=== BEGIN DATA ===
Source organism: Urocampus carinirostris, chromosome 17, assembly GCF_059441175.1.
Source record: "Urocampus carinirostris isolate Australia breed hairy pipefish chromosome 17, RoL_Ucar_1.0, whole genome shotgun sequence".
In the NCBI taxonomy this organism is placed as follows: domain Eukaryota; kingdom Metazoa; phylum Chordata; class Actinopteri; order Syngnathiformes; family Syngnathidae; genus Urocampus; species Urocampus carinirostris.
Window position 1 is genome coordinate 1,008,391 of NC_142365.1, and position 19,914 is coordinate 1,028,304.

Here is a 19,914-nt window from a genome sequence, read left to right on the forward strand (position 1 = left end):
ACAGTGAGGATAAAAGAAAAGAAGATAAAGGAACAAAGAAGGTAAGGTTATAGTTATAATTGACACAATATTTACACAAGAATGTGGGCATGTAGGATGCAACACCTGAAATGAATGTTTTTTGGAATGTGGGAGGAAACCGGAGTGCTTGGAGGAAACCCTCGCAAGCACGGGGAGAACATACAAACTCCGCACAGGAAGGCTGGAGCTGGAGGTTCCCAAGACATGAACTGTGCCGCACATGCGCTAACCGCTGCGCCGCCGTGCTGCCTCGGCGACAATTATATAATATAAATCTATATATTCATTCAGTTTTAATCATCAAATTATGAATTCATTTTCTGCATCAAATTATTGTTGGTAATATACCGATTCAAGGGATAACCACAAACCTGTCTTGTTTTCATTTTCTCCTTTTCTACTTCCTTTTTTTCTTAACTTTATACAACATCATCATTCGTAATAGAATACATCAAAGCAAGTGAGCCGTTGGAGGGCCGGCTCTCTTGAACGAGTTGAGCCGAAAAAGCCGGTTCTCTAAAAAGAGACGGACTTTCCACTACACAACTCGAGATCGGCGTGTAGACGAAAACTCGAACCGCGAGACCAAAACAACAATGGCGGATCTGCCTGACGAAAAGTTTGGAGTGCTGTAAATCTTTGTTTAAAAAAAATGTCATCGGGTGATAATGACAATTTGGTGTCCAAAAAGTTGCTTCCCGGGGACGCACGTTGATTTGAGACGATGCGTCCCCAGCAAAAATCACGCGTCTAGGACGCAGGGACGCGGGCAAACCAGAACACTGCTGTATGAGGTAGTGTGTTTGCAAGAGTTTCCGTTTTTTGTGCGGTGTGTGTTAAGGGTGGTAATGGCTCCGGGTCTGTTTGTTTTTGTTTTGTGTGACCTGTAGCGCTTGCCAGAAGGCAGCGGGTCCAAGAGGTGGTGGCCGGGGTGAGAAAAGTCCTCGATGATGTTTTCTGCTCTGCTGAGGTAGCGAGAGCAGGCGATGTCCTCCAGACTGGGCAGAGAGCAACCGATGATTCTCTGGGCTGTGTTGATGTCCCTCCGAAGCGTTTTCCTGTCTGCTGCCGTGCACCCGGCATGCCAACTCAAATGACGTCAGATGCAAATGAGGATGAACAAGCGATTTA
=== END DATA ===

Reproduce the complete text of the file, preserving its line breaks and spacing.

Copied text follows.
Source organism: Urocampus carinirostris, chromosome 17, assembly GCF_059441175.1.
Source record: "Urocampus carinirostris isolate Australia breed hairy pipefish chromosome 17, RoL_Ucar_1.0, whole genome shotgun sequence".
In the NCBI taxonomy this organism is placed as follows: domain Eukaryota; kingdom Metazoa; phylum Chordata; class Actinopteri; order Syngnathiformes; family Syngnathidae; genus Urocampus; species Urocampus carinirostris.
Window position 1 is genome coordinate 1,008,391 of NC_142365.1, and position 19,914 is coordinate 1,028,304.

Here is a 19,914-nt window from a genome sequence, read left to right on the forward strand (position 1 = left end):
ACAGTGAGGATAAAAGAAAAGAAGATAAAGGAACAAAGAAGGTAAGGTTATAGTTATAATTGACACAATATTTACACAAGAATGTGGGCATGTAGGATGCAACACCTGAAATGAATGTTTTTTGGAATGTGGGAGGAAACCGGAGTGCTTGGAGGAAACCCTCGCAAGCACGGGGAGAACATACAAACTCCGCACAGGAAGGCTGGAGCTGGAGGTTCCCAAGACATGAACTGTGCCGCACATGCGCTAACCGCTGCGCCGCCGTGCTGCCTCGGCGACAATTATATAATATAAATCTATATATTCATTCAGTTTTAATCATCAAATTATGAATTCATTTTCTGCATCAAATTATTGTTGGTAATATACCGATTCAAGGGATAACCACAAACCTGTCTTGTTTTCATTTTCTCCTTTTCTACTTCCTTTTTTTCTTAACTTTATACAACATCATCATTCGTAATAGAATACATCAAAGCAAGTGAGCCGTTGGAGGGCCGGCTCTCTTGAACGAGTTGAGCCGAAAAAGCCGGTTCTCTAAAAAGAGACGGACTTTCCACTACACAACTCGAGATCGGCGTGTAGACGAAAACTCGAACCGCGAGACCAAAACAACAATGGCGGATCTGCCTGACGAAAAGTTTGGAGTGCTGTAAATCTTTGTTTAAAAAAAATGTCATCGGGTGATAATGACAATTTGGTGTCCAAAAAGTTGCTTCCCGGGGACGCACGTTGATTTGAGACGATGCGTCCCCAGCAAAAATCACGCGTCTAGGACGCAGGGACGCGGGCAAACCAGAACACTGCTGTATGAGGTAGTGTGTTTGCAAGAGTTTCCGTTTTTTGTGCGGTGTGTGTTAAGGGTGGTAATGGCTCCGGGTCTGTTTGTTTTTGTTTTGTGTGACCTGTAGCGCTTGCCAGAAGGCAGCGGGTCCAAGAGGTGGTGGCCGGGGTGAGAAAAGTCCTCGATGATGTTTTCTGCTCTGCTGAGGTAGCGAGAGCAGGCGATGTCCTCCAGACTGGGCAGAGAGCAACCGATGATTCTCTGGGCTGTGTTGATGTCCCTCCGAAGCGTTTTCCTGTCTGCTGCCGTGCACCCGGCATGCCAACTCAAATGACGTCAGATGCAAATGAGGATGAACAAGCGATTTA